Monday, July 15, 2024

Impact of Early Ketamine Use in Mechanically Ventilated COVID-19 Patients

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Within the pandemic’s peak, hospitals worldwide faced the daunting task of managing critically ill COVID-19 patients. A study delving into the early use of ketamine in such patients has unveiled significant insights into its effects on clinical outcomes and hospital mortality. Conducted across 610 hospitals and involving thousands of patients, this retrospective cohort study offers a comprehensive analysis of ketamine’s role in managing severe COVID-19 cases.

Study Design and Patient Cohort

The study analyzed data from 610 hospitals contributing to the Premier Healthcare Database between April 2020 and June 2021. The patient cohort consisted of adults with COVID-19 who required at least two consecutive days of mechanical ventilation within five days of hospitalization. Early ketamine use was defined as initiation within two days of intubation and continuation for more than one day.

Primary and Secondary Outcomes

Primary outcomes measured included hospital mortality, while secondary outcomes encompassed ICU length of stay (LOS), ventilator days, vasopressor days, renal replacement therapy (RRT), and total hospital costs. Propensity score matching was employed to adjust for confounding factors, ensuring a balanced comparison between patients who received ketamine and those who did not.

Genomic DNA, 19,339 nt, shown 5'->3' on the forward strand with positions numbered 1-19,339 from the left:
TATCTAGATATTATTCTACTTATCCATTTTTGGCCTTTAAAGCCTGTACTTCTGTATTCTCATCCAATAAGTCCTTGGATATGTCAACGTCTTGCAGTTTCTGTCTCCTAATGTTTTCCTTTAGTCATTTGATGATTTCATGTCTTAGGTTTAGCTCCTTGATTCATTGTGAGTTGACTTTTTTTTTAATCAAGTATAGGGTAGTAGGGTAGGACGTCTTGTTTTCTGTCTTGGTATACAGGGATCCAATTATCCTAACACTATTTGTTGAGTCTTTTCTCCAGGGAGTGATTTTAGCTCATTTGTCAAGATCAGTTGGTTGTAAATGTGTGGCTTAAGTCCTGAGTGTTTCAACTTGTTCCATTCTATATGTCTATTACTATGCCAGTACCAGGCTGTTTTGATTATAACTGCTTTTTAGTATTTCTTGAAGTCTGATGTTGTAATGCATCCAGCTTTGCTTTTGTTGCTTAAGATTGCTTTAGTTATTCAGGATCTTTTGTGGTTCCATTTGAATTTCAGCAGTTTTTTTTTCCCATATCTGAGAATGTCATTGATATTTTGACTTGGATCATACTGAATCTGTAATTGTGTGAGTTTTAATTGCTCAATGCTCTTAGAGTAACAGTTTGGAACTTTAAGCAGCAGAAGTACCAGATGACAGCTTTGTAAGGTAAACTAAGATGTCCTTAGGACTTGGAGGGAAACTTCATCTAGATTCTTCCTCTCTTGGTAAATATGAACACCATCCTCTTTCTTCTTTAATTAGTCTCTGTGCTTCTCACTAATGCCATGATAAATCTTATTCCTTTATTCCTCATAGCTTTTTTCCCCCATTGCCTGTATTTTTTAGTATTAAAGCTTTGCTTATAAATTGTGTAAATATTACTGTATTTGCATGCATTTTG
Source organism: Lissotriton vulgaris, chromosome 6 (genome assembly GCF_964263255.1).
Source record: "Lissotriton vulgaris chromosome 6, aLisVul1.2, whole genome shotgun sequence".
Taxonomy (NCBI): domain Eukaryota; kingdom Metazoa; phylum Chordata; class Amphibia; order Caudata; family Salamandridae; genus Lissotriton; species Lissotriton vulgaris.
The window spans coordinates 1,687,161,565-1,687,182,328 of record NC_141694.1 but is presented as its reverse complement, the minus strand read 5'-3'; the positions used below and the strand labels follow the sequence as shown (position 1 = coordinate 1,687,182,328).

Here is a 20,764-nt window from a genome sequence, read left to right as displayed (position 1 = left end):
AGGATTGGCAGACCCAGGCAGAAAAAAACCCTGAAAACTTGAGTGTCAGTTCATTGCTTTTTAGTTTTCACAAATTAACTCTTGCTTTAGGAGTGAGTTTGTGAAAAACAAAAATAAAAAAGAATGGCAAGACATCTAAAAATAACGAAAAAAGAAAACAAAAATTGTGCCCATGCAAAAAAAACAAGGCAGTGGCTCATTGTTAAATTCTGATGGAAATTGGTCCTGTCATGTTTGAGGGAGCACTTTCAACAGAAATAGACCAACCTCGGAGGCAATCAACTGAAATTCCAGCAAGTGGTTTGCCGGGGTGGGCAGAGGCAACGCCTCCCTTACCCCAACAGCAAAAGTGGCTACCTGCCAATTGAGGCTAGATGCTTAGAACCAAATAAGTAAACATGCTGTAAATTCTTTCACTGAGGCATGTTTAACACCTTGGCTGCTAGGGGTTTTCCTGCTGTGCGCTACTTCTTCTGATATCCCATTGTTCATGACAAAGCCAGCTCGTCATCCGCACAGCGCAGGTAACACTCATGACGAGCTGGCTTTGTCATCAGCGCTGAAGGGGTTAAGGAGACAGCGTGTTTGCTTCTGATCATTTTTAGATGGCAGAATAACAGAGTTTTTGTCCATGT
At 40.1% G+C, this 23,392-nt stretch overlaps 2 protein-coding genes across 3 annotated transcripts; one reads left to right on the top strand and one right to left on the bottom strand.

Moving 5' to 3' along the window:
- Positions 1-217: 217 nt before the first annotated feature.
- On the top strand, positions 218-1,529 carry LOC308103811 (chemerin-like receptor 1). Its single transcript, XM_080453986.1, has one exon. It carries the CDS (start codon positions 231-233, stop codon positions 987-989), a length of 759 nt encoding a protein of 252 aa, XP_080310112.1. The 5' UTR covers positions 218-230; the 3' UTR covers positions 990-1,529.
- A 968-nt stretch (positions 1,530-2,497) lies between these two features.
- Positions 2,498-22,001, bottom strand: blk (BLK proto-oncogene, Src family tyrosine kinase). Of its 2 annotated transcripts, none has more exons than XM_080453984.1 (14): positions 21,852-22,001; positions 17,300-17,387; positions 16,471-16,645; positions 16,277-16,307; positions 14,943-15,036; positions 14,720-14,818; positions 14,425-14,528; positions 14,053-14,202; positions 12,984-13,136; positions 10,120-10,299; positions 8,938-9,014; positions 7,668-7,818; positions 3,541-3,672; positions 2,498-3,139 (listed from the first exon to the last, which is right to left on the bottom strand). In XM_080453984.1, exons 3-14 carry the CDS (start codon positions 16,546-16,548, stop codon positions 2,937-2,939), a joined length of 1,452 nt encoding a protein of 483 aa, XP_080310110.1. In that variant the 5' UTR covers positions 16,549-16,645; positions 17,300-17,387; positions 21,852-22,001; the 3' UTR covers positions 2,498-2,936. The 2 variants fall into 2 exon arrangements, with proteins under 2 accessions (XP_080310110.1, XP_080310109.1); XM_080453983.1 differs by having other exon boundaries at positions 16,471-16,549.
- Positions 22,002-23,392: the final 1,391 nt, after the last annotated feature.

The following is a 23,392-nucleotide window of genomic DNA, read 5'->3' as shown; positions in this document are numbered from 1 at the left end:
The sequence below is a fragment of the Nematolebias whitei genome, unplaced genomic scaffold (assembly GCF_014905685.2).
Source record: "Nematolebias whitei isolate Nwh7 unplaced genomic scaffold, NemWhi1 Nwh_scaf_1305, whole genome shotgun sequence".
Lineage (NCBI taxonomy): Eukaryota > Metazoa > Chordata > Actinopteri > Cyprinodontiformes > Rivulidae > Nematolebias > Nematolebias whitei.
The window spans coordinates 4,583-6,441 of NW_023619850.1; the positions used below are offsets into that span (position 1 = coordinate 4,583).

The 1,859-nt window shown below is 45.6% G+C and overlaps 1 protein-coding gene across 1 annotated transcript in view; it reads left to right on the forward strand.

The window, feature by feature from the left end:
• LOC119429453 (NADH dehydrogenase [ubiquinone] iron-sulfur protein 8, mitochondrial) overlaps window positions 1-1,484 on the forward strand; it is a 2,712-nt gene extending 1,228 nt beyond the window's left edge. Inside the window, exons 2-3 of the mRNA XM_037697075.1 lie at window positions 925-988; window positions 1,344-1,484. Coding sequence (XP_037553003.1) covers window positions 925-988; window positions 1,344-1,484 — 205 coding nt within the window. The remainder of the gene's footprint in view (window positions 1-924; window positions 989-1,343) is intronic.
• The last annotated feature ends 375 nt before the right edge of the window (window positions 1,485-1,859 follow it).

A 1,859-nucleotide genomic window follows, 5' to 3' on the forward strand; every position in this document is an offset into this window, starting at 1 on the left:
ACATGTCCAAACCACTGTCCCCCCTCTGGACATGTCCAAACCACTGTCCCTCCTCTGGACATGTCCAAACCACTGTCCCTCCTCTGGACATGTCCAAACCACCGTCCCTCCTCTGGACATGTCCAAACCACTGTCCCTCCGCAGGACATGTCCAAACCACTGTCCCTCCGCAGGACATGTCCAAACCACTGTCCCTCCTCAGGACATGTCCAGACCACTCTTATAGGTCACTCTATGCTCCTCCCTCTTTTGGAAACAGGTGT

Out of 42,954 patients, 1,423 (3.3%) were exposed to early ketamine. Post-matching, the analysis included 1,390 patients in each group. Findings revealed that ketamine recipients experienced higher hospital mortality (52.5% vs. 45.9%), longer median ICU stays (13 vs. 12 days), and extended ventilator dependency (12 vs. 11 days). However, hospital LOS, vasopressor days, and RRT showed no significant differences between the groups.

Key Insights and Implications

– Ketamine use was linked to higher hospital mortality.
– Patients on ketamine had longer ICU stays and ventilator days.
– No significant impact on hospital LOS, vasopressor days, or RRT was observed.
– The total hospital cost was higher for ketamine recipients.

In conclusion, early ketamine administration in mechanically ventilated COVID-19 patients was associated with increased mortality and higher overall costs. This study underscores the need for randomized trials to better understand ketamine’s role in critical care settings, especially considering its potential impact on patient outcomes and healthcare resources.

Original Article: Crit Care Explor. 2024 Jun 21;6(7):e1105. doi: 10.1097/CCE.0000000000001105. eCollection 2024 Jul 1.

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